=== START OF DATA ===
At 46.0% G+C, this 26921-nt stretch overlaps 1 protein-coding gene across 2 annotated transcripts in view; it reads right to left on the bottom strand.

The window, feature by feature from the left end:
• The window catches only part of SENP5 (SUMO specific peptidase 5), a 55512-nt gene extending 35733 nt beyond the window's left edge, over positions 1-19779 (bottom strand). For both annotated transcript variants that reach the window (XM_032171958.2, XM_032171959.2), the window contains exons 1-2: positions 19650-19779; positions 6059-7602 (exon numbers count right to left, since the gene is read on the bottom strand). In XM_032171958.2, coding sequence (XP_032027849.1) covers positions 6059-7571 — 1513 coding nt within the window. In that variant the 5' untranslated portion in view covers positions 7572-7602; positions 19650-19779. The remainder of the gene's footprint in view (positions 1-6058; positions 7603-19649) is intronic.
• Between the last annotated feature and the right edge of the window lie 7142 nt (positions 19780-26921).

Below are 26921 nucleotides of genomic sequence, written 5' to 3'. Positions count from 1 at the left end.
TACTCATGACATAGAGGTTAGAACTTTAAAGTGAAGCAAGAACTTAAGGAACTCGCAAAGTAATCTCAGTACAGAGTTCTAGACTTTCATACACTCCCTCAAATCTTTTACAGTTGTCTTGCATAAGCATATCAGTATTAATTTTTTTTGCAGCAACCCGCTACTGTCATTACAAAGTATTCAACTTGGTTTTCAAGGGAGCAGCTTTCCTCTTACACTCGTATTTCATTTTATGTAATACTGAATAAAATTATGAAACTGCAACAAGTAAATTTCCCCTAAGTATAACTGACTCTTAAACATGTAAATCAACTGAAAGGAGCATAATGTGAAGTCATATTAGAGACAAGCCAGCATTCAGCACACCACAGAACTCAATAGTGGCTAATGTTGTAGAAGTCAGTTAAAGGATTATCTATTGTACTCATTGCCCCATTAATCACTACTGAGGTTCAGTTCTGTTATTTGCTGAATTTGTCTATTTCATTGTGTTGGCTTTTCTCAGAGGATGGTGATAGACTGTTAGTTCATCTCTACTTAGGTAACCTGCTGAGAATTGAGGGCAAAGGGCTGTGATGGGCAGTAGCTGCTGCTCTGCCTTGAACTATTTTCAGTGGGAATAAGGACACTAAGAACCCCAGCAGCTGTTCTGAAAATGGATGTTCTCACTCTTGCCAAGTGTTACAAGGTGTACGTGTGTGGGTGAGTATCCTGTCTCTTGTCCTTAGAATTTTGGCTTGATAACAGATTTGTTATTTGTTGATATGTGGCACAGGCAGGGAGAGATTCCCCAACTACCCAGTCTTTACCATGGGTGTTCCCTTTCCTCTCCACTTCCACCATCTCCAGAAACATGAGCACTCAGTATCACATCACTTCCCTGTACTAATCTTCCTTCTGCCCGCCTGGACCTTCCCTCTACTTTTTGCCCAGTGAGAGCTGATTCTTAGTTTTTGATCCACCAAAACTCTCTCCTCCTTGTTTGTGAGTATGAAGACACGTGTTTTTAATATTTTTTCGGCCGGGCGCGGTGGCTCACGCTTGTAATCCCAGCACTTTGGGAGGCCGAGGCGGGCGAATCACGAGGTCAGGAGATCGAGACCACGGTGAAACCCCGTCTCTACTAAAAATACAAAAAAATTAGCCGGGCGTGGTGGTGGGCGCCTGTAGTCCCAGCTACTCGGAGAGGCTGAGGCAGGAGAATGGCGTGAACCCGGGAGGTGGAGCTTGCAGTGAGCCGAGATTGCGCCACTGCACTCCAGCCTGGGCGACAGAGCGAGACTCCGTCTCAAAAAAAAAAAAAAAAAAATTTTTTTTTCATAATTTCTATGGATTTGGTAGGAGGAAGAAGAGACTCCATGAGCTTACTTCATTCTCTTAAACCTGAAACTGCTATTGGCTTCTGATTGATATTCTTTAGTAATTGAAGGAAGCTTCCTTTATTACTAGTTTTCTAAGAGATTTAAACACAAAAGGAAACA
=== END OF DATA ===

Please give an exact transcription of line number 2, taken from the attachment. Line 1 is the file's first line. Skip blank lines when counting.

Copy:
The window, feature by feature from the left end: